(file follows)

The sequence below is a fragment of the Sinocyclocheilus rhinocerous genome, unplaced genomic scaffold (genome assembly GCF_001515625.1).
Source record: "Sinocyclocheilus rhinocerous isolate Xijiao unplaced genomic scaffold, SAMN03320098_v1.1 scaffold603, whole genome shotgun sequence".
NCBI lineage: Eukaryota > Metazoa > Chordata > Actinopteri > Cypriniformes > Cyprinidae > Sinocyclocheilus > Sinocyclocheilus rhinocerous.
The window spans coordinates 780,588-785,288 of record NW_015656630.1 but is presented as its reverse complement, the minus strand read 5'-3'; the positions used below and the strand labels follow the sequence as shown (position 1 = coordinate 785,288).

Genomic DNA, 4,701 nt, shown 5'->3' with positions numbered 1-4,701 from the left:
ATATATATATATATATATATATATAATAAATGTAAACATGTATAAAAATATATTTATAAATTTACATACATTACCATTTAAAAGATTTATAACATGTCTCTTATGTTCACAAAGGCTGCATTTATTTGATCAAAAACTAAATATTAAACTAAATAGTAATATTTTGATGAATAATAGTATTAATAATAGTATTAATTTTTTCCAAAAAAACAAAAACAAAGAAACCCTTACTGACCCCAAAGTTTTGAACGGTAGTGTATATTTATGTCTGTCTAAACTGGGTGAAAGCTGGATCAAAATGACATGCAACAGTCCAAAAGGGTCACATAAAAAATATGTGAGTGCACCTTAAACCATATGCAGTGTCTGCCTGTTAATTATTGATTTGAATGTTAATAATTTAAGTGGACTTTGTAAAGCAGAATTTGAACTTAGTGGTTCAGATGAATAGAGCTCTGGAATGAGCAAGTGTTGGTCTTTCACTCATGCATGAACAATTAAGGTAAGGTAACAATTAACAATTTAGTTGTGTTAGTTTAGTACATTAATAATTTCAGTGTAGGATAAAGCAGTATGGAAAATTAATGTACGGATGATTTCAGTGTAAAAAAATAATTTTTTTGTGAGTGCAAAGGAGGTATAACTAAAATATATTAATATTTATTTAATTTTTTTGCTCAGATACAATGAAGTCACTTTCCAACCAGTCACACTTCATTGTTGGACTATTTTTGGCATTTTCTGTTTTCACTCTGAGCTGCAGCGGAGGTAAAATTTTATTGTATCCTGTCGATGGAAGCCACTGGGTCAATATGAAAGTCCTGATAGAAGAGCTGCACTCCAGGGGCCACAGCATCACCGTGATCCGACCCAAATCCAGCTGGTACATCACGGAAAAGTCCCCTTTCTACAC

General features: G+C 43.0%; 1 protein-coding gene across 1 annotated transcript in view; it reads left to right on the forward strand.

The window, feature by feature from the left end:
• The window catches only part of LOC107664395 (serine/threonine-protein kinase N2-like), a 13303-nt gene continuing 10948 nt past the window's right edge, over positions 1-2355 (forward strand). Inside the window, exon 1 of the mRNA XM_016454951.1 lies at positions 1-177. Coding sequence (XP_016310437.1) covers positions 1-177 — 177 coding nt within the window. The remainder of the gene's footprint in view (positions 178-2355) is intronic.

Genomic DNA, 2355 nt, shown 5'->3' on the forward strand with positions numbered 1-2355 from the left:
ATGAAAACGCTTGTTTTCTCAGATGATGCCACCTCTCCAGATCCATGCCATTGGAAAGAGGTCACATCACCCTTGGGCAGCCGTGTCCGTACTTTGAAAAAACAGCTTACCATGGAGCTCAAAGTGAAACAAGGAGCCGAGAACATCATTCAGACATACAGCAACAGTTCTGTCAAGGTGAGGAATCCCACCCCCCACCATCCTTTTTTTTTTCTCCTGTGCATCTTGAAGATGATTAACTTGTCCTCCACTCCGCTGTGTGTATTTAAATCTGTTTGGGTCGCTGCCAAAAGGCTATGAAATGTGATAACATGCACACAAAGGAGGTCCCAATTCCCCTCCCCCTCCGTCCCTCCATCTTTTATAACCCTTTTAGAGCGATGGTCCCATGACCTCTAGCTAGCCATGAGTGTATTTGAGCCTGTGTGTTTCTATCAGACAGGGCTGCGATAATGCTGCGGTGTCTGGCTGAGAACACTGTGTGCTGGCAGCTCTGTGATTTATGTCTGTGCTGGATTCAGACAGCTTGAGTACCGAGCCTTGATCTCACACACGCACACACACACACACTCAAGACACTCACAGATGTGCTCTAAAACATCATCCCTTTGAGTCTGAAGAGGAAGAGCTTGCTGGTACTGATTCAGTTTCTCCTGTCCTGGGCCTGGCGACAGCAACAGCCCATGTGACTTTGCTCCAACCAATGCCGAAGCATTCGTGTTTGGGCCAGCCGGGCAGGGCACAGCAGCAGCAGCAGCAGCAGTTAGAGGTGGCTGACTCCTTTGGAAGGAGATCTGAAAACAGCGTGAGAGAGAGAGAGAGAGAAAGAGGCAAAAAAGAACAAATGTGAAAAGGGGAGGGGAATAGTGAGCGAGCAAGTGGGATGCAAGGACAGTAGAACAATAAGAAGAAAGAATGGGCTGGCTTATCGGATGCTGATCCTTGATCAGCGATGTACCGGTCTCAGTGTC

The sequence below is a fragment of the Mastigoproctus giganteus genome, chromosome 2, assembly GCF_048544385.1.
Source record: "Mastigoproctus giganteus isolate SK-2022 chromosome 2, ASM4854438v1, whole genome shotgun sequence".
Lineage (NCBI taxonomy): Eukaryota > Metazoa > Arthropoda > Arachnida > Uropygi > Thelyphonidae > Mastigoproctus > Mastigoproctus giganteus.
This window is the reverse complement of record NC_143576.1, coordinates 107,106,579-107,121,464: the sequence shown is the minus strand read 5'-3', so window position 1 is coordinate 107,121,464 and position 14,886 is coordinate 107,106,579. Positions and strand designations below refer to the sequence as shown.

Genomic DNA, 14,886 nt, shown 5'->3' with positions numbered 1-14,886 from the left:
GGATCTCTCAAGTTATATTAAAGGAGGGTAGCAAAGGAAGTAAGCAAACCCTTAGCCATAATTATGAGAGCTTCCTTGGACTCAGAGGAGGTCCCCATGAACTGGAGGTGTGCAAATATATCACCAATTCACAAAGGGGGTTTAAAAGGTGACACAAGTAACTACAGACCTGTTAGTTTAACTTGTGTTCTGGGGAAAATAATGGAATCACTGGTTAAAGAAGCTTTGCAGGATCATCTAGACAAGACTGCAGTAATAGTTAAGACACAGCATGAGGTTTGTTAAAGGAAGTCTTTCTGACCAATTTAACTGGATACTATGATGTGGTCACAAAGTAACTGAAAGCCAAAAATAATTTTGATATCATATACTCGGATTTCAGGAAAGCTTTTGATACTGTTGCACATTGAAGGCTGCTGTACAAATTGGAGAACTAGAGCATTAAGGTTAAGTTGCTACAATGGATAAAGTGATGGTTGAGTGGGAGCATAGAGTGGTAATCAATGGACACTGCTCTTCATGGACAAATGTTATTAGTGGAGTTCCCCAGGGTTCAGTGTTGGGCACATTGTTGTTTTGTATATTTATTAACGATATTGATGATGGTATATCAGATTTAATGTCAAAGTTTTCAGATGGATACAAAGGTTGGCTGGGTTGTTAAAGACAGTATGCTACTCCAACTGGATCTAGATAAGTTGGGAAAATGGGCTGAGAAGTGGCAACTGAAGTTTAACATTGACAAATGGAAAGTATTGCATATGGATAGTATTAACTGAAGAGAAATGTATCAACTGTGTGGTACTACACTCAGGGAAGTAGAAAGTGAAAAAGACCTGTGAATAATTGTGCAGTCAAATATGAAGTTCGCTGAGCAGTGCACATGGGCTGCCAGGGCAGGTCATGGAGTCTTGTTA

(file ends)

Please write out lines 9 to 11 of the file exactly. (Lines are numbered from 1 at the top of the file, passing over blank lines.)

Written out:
• The window catches only part of LOC107664395 (serine/threonine-protein kinase N2-like), a 13303-nt gene continuing 10948 nt past the window's right edge, over positions 1-2355 (forward strand). Inside the window, exon 1 of the mRNA XM_016454951.1 lies at positions 1-177. Coding sequence (XP_016310437.1) covers positions 1-177 — 177 coding nt within the window. The remainder of the gene's footprint in view (positions 178-2355) is intronic.

Genomic DNA, 2355 nt, shown 5'->3' on the forward strand with positions numbered 1-2355 from the left:
ATGAAAACGCTTGTTTTCTCAGATGATGCCACCTCTCCAGATCCATGCCATTGGAAAGAGGTCACATCACCCTTGGGCAGCCGTGTCCGTACTTTGAAAAAACAGCTTACCATGGAGCTCAAAGTGAAACAAGGAGCCGAGAACATCATTCAGACATACAGCAACAGTTCTGTCAAGGTGAGGAATCCCACCCCCCACCATCCTTTTTTTTTTCTCCTGTGCATCTTGAAGATGATTAACTTGTCCTCCACTCCGCTGTGTGTATTTAAATCTGTTTGGGTCGCTGCCAAAAGGCTATGAAATGTGATAACATGCACACAAAGGAGGTCCCAATTCCCCTCCCCCTCCGTCCCTCCATCTTTTATAACCCTTTTAGAGCGATGGTCCCATGACCTCTAGCTAGCCATGAGTGTATTTGAGCCTGTGTGTTTCTATCAGACAGGGCTGCGATAATGCTGCGGTGTCTGGCTGAGAACACTGTGTGCTGGCAGCTCTGTGATTTATGTCTGTGCTGGATTCAGACAGCTTGAGTACCGAGCCTTGATCTCACACACGCACACACACACACACTCAAGACACTCACAGATGTGCTCTAAAACATCATCCCTTTGAGTCTGAAGAGGAAGAGCTTGCTGGTACTGATTCAGTTTCTCCTGTCCTGGGCCTGGCGACAGCAACAGCCCATGTGACTTTGCTCCAACCAATGCCGAAGCATTCGTGTTTGGGCCAGCCGGGCAGGGCACAGCAGCAGCAGCAGCAGCAGTTAGAGGTGGCTGACTCCTTTGGAAGGAGATCTGAAAACAGCGTGAGAGAGAGAGAGAGAGAAAGAGGCAAAAAAGAACAAATGTGAAAAGGGGAGGGGAATAGTGAGCGAGCAAGTGGGATGCAAGGACAGTAGAACAATAAGAAGAAAGAATGGGCTGGCTTATCGGATGCTGATCCTTGATCAGCGATGTACCGGTCTCAGTGTC